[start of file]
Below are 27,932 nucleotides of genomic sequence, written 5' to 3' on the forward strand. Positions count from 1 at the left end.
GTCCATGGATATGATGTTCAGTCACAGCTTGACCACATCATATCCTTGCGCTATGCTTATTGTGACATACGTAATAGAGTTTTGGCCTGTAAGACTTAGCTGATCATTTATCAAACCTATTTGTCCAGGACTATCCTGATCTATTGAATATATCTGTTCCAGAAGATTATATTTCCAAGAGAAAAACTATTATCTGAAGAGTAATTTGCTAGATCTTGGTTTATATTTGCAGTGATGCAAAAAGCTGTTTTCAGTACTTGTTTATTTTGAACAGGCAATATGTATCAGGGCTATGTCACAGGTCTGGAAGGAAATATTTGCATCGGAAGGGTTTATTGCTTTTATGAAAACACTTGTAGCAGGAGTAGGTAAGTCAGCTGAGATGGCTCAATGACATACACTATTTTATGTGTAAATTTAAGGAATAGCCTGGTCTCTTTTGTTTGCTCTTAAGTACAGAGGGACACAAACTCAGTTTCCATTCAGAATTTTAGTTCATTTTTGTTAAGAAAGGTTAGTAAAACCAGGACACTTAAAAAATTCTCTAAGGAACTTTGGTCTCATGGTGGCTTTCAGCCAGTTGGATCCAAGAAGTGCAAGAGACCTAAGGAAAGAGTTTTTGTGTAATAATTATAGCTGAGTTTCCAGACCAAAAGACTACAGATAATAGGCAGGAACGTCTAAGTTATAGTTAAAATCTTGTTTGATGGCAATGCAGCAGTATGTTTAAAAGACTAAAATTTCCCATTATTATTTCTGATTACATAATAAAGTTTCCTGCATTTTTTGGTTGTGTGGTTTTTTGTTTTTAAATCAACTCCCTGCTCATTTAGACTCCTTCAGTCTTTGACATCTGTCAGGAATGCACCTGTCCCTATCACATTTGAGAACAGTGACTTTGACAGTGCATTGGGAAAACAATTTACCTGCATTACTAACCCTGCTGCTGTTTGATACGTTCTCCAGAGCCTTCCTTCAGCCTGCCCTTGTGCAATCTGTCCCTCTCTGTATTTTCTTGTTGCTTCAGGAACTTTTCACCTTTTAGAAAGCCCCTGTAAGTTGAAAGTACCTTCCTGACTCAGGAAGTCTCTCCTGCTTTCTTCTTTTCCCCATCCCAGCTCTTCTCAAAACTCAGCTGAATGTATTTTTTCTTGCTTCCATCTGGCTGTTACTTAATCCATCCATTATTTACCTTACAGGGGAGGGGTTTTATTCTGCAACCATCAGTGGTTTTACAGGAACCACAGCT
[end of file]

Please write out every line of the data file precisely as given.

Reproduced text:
Below are 27,932 nucleotides of genomic sequence, written 5' to 3' on the forward strand. Positions count from 1 at the left end.
GTCCATGGATATGATGTTCAGTCACAGCTTGACCACATCATATCCTTGCGCTATGCTTATTGTGACATACGTAATAGAGTTTTGGCCTGTAAGACTTAGCTGATCATTTATCAAACCTATTTGTCCAGGACTATCCTGATCTATTGAATATATCTGTTCCAGAAGATTATATTTCCAAGAGAAAAACTATTATCTGAAGAGTAATTTGCTAGATCTTGGTTTATATTTGCAGTGATGCAAAAAGCTGTTTTCAGTACTTGTTTATTTTGAACAGGCAATATGTATCAGGGCTATGTCACAGGTCTGGAAGGAAATATTTGCATCGGAAGGGTTTATTGCTTTTATGAAAACACTTGTAGCAGGAGTAGGTAAGTCAGCTGAGATGGCTCAATGACATACACTATTTTATGTGTAAATTTAAGGAATAGCCTGGTCTCTTTTGTTTGCTCTTAAGTACAGAGGGACACAAACTCAGTTTCCATTCAGAATTTTAGTTCATTTTTGTTAAGAAAGGTTAGTAAAACCAGGACACTTAAAAAATTCTCTAAGGAACTTTGGTCTCATGGTGGCTTTCAGCCAGTTGGATCCAAGAAGTGCAAGAGACCTAAGGAAAGAGTTTTTGTGTAATAATTATAGCTGAGTTTCCAGACCAAAAGACTACAGATAATAGGCAGGAACGTCTAAGTTATAGTTAAAATCTTGTTTGATGGCAATGCAGCAGTATGTTTAAAAGACTAAAATTTCCCATTATTATTTCTGATTACATAATAAAGTTTCCTGCATTTTTTGGTTGTGTGGTTTTTTGTTTTTAAATCAACTCCCTGCTCATTTAGACTCCTTCAGTCTTTGACATCTGTCAGGAATGCACCTGTCCCTATCACATTTGAGAACAGTGACTTTGACAGTGCATTGGGAAAACAATTTACCTGCATTACTAACCCTGCTGCTGTTTGATACGTTCTCCAGAGCCTTCCTTCAGCCTGCCCTTGTGCAATCTGTCCCTCTCTGTATTTTCTTGTTGCTTCAGGAACTTTTCACCTTTTAGAAAGCCCCTGTAAGTTGAAAGTACCTTCCTGACTCAGGAAGTCTCTCCTGCTTTCTTCTTTTCCCCATCCCAGCTCTTCTCAAAACTCAGCTGAATGTATTTTTTCTTGCTTCCATCTGGCTGTTACTTAATCCATCCATTATTTACCTTACAGGGGAGGGGTTTTATTCTGCAACCATCAGTGGTTTTACAGGAACCACAGCT